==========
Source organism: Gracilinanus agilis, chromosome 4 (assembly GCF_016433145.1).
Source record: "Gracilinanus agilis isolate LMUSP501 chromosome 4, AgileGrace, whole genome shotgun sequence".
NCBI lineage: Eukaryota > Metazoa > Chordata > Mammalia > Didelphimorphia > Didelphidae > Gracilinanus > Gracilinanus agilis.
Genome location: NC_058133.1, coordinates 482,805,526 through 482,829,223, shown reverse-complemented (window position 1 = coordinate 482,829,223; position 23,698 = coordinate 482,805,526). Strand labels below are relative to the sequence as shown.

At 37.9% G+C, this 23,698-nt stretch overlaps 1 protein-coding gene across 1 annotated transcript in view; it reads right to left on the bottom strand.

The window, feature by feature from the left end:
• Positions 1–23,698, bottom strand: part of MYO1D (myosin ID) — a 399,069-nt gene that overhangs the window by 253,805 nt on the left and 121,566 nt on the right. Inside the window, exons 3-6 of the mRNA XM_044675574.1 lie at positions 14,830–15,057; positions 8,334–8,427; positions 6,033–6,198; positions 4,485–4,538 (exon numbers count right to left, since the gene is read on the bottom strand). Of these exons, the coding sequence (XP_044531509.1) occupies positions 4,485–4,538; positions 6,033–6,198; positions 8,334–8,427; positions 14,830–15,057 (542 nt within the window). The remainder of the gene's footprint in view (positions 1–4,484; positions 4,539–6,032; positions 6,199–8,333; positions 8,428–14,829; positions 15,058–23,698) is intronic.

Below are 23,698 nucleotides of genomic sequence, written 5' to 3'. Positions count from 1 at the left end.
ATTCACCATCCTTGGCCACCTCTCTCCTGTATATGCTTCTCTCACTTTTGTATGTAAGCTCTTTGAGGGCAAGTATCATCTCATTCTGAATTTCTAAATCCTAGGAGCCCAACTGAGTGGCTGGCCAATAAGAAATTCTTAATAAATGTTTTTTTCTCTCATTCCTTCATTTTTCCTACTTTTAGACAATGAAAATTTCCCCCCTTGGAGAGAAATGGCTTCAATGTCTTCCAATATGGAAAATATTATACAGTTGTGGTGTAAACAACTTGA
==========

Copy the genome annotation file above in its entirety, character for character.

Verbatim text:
Source organism: Gracilinanus agilis, chromosome 4 (assembly GCF_016433145.1).
Source record: "Gracilinanus agilis isolate LMUSP501 chromosome 4, AgileGrace, whole genome shotgun sequence".
NCBI lineage: Eukaryota > Metazoa > Chordata > Mammalia > Didelphimorphia > Didelphidae > Gracilinanus > Gracilinanus agilis.
Genome location: NC_058133.1, coordinates 482,805,526 through 482,829,223, shown reverse-complemented (window position 1 = coordinate 482,829,223; position 23,698 = coordinate 482,805,526). Strand labels below are relative to the sequence as shown.

At 37.9% G+C, this 23,698-nt stretch overlaps 1 protein-coding gene across 1 annotated transcript in view; it reads right to left on the bottom strand.

The window, feature by feature from the left end:
• Positions 1–23,698, bottom strand: part of MYO1D (myosin ID) — a 399,069-nt gene that overhangs the window by 253,805 nt on the left and 121,566 nt on the right. Inside the window, exons 3-6 of the mRNA XM_044675574.1 lie at positions 14,830–15,057; positions 8,334–8,427; positions 6,033–6,198; positions 4,485–4,538 (exon numbers count right to left, since the gene is read on the bottom strand). Of these exons, the coding sequence (XP_044531509.1) occupies positions 4,485–4,538; positions 6,033–6,198; positions 8,334–8,427; positions 14,830–15,057 (542 nt within the window). The remainder of the gene's footprint in view (positions 1–4,484; positions 4,539–6,032; positions 6,199–8,333; positions 8,428–14,829; positions 15,058–23,698) is intronic.

Below are 23,698 nucleotides of genomic sequence, written 5' to 3'. Positions count from 1 at the left end.
ATTCACCATCCTTGGCCACCTCTCTCCTGTATATGCTTCTCTCACTTTTGTATGTAAGCTCTTTGAGGGCAAGTATCATCTCATTCTGAATTTCTAAATCCTAGGAGCCCAACTGAGTGGCTGGCCAATAAGAAATTCTTAATAAATGTTTTTTTCTCTCATTCCTTCATTTTTCCTACTTTTAGACAATGAAAATTTCCCCCCTTGGAGAGAAATGGCTTCAATGTCTTCCAATATGGAAAATATTATACAGTTGTGGTGTAAACAACTTGA